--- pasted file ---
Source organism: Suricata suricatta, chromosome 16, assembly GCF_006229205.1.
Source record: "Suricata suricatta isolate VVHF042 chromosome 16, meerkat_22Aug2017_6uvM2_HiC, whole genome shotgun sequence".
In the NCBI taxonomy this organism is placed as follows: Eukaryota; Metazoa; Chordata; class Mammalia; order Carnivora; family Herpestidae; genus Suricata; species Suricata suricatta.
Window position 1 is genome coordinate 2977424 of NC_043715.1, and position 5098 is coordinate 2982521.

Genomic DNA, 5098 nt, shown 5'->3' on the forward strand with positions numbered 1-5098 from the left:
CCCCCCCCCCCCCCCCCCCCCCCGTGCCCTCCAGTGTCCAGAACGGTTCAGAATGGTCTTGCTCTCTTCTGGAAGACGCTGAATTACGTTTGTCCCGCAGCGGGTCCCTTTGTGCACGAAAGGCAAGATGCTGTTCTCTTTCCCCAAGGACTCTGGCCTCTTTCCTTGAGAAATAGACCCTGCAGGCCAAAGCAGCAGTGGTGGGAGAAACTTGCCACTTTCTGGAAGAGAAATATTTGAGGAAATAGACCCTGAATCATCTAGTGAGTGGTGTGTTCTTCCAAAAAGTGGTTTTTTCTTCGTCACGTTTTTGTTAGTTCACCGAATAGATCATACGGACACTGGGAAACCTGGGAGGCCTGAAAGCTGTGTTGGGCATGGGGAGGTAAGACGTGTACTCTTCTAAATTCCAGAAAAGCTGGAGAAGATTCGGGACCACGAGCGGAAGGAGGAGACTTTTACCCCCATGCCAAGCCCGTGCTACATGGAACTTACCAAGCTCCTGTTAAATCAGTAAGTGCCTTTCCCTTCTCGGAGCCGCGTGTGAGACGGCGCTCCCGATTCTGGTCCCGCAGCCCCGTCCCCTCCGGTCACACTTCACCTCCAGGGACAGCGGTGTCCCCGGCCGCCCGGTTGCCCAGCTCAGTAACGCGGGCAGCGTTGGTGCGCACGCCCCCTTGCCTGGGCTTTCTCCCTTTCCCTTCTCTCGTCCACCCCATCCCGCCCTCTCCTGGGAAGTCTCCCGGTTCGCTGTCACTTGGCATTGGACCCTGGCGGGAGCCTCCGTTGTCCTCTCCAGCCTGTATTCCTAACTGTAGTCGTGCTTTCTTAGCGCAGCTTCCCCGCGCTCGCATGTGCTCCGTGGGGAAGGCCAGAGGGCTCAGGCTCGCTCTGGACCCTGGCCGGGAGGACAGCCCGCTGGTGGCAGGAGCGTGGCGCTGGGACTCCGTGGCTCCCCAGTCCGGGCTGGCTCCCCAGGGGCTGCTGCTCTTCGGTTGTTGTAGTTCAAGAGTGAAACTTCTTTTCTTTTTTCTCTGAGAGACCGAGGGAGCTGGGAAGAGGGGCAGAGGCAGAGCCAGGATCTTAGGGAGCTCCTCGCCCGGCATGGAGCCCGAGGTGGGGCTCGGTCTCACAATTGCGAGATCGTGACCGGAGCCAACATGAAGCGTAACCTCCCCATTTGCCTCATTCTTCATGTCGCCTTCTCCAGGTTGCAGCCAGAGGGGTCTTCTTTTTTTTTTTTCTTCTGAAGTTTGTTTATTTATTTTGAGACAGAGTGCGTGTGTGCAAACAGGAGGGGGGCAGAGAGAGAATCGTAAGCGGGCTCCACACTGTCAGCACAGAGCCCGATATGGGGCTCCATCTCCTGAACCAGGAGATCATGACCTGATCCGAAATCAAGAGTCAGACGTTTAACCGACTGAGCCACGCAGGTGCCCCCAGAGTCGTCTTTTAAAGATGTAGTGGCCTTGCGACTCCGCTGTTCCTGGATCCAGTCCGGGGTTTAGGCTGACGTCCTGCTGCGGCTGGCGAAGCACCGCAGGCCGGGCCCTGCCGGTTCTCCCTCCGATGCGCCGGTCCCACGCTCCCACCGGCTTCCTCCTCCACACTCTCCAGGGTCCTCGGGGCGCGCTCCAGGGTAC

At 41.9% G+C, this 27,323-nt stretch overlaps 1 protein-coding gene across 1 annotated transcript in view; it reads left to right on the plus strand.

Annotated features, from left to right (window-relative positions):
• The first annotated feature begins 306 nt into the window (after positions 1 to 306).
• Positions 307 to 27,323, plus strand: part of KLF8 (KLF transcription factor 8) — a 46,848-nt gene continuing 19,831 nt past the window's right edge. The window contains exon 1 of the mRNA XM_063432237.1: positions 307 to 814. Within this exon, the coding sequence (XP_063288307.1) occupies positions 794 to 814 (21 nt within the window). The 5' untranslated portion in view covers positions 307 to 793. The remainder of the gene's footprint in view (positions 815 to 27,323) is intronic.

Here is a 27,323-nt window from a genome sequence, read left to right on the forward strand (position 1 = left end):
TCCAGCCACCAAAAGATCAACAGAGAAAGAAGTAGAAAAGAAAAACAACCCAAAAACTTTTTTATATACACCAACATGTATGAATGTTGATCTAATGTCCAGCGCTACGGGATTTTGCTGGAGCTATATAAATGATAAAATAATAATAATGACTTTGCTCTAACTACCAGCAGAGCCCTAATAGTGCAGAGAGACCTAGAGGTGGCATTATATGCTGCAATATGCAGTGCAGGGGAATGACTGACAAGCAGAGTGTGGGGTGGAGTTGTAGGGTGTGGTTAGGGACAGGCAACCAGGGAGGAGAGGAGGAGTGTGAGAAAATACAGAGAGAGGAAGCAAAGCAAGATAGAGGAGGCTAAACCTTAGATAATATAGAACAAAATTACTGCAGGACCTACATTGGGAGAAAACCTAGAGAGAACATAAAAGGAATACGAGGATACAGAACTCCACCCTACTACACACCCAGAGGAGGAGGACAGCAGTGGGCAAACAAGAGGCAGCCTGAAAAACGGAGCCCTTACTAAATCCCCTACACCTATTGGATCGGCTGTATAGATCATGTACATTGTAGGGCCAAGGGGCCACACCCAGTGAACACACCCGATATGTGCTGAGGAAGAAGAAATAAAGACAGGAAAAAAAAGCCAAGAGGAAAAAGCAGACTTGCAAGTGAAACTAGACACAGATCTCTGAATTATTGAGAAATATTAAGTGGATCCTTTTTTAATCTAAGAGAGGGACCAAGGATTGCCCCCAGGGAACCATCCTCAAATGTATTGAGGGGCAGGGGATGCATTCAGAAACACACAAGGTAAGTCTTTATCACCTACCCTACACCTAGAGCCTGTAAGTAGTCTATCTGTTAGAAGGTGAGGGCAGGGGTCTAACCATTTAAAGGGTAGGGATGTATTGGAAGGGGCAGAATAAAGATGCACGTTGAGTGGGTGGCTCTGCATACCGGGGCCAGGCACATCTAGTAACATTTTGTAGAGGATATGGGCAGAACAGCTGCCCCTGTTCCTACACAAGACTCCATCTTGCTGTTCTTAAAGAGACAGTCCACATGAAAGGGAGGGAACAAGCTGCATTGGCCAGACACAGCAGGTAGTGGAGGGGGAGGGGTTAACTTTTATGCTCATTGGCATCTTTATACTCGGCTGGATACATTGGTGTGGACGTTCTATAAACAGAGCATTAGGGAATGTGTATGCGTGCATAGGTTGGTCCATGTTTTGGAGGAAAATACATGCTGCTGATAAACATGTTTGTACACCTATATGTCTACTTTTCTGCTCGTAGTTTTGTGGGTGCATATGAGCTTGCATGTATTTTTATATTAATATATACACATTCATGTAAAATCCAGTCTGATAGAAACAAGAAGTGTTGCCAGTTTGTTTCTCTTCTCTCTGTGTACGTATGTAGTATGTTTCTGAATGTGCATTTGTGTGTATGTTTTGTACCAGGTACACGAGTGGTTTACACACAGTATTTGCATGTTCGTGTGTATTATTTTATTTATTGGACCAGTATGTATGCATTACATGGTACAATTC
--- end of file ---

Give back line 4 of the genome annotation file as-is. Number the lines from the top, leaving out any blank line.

Window position 1 is genome coordinate 2977424 of NC_043715.1, and position 5098 is coordinate 2982521.